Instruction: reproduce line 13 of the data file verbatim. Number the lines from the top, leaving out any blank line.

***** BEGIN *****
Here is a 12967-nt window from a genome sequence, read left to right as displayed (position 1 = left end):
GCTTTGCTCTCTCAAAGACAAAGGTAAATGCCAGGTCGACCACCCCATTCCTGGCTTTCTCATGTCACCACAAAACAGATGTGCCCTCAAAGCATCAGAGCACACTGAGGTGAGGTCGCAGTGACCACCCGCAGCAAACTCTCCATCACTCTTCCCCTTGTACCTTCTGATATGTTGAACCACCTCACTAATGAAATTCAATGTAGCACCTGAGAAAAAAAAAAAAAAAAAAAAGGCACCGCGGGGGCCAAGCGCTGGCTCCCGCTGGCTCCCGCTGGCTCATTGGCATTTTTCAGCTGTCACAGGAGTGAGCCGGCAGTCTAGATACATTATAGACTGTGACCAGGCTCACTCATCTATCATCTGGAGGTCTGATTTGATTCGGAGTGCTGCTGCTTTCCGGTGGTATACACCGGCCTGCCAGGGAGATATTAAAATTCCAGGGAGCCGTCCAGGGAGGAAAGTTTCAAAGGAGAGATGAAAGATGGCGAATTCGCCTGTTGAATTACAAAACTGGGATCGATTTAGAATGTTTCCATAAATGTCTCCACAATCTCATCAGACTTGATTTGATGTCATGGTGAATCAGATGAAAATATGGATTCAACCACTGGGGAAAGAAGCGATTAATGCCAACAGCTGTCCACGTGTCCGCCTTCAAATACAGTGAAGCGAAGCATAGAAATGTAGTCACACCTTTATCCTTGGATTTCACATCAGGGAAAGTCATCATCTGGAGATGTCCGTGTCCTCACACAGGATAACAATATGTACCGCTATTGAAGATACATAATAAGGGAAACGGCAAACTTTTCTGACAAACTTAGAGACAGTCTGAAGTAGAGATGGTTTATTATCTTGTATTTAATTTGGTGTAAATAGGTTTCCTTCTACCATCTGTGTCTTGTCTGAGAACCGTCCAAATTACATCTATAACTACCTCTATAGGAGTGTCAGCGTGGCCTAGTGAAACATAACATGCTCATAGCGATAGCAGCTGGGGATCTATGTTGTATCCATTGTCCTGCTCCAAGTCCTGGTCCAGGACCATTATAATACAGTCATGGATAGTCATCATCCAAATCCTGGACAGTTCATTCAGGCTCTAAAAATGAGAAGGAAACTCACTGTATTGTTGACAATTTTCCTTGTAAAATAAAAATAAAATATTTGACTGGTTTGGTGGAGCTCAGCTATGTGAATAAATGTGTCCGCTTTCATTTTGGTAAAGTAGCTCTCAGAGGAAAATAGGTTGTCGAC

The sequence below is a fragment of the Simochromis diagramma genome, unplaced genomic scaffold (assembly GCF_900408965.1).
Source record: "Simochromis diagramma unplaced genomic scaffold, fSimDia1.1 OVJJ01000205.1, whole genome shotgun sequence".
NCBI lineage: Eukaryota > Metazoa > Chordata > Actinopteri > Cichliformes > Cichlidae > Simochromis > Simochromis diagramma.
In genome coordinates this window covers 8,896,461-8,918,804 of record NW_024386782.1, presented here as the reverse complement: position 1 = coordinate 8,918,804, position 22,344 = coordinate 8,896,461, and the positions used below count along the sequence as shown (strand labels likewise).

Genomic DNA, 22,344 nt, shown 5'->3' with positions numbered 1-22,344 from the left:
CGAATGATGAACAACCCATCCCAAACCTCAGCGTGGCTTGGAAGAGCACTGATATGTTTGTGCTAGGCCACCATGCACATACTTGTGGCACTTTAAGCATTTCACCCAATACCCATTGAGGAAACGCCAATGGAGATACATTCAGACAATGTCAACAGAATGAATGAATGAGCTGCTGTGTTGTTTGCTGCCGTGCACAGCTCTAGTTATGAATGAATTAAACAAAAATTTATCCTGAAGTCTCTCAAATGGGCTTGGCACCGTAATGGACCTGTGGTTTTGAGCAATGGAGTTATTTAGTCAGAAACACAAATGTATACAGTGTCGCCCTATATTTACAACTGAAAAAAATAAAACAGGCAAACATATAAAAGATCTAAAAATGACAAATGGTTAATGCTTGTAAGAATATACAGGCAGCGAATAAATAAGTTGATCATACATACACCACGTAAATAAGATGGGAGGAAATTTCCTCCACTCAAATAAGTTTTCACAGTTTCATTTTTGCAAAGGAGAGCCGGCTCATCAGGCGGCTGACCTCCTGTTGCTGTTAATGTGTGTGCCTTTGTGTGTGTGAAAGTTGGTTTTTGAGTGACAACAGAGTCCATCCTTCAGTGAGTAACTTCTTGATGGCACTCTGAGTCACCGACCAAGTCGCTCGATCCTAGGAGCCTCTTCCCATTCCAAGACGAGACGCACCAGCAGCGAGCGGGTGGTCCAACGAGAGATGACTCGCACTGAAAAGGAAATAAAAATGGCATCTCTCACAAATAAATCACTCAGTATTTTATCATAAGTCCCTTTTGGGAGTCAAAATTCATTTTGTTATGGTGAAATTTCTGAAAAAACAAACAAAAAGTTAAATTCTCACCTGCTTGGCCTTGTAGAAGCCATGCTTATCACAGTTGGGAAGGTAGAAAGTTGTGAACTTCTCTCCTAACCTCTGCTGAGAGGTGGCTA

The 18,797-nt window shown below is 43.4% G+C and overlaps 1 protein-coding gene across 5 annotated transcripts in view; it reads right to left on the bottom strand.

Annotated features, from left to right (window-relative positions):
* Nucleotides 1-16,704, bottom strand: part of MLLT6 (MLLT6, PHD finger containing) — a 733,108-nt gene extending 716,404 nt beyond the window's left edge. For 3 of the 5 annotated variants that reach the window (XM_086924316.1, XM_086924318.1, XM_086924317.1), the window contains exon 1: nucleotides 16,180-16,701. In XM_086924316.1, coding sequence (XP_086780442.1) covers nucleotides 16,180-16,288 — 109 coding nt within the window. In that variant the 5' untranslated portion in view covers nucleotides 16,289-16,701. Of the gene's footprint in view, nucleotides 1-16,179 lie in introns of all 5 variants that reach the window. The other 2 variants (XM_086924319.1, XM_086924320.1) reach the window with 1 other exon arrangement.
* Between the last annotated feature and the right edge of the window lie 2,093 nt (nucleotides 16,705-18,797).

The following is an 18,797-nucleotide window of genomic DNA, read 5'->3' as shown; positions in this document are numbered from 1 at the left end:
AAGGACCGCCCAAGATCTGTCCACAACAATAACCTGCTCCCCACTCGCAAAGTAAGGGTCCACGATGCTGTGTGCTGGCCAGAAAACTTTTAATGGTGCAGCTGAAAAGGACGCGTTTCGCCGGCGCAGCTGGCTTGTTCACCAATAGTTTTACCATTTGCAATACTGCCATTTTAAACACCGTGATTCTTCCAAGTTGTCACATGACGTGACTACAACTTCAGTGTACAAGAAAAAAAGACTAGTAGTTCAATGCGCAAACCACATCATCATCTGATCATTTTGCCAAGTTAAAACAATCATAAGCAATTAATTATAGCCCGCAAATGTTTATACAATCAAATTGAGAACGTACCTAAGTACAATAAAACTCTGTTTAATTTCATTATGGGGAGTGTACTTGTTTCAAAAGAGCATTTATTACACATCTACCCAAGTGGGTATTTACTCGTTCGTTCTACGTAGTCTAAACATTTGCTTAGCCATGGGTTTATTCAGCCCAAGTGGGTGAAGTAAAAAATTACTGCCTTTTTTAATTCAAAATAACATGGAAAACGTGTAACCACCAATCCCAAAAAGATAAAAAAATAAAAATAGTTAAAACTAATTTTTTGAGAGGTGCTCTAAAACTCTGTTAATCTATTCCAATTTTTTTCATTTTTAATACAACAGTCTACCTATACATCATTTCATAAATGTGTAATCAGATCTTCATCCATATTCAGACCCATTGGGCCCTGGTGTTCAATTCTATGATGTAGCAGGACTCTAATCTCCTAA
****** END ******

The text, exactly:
The following is an 18,797-nucleotide window of genomic DNA, read 5'->3' as shown; positions in this document are numbered from 1 at the left end: